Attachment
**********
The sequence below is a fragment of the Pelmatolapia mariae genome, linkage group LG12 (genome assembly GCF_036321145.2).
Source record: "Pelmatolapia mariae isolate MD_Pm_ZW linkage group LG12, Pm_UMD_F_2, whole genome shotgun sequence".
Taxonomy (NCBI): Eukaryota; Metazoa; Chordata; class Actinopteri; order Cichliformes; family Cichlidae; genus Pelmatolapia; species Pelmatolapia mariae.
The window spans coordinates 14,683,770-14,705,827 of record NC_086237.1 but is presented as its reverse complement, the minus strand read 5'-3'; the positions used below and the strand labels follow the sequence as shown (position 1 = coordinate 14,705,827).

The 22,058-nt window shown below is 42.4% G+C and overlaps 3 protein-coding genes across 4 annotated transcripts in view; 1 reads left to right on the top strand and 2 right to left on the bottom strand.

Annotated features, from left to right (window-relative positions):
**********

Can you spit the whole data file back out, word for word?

The sequence below is a fragment of the Pelmatolapia mariae genome, linkage group LG12 (genome assembly GCF_036321145.2).
Source record: "Pelmatolapia mariae isolate MD_Pm_ZW linkage group LG12, Pm_UMD_F_2, whole genome shotgun sequence".
Taxonomy (NCBI): Eukaryota; Metazoa; Chordata; class Actinopteri; order Cichliformes; family Cichlidae; genus Pelmatolapia; species Pelmatolapia mariae.
The window spans coordinates 14,683,770-14,705,827 of record NC_086237.1 but is presented as its reverse complement, the minus strand read 5'-3'; the positions used below and the strand labels follow the sequence as shown (position 1 = coordinate 14,705,827).

The 22,058-nt window shown below is 42.4% G+C and overlaps 3 protein-coding genes across 4 annotated transcripts in view; 1 reads left to right on the top strand and 2 right to left on the bottom strand.

Annotated features, from left to right (window-relative positions):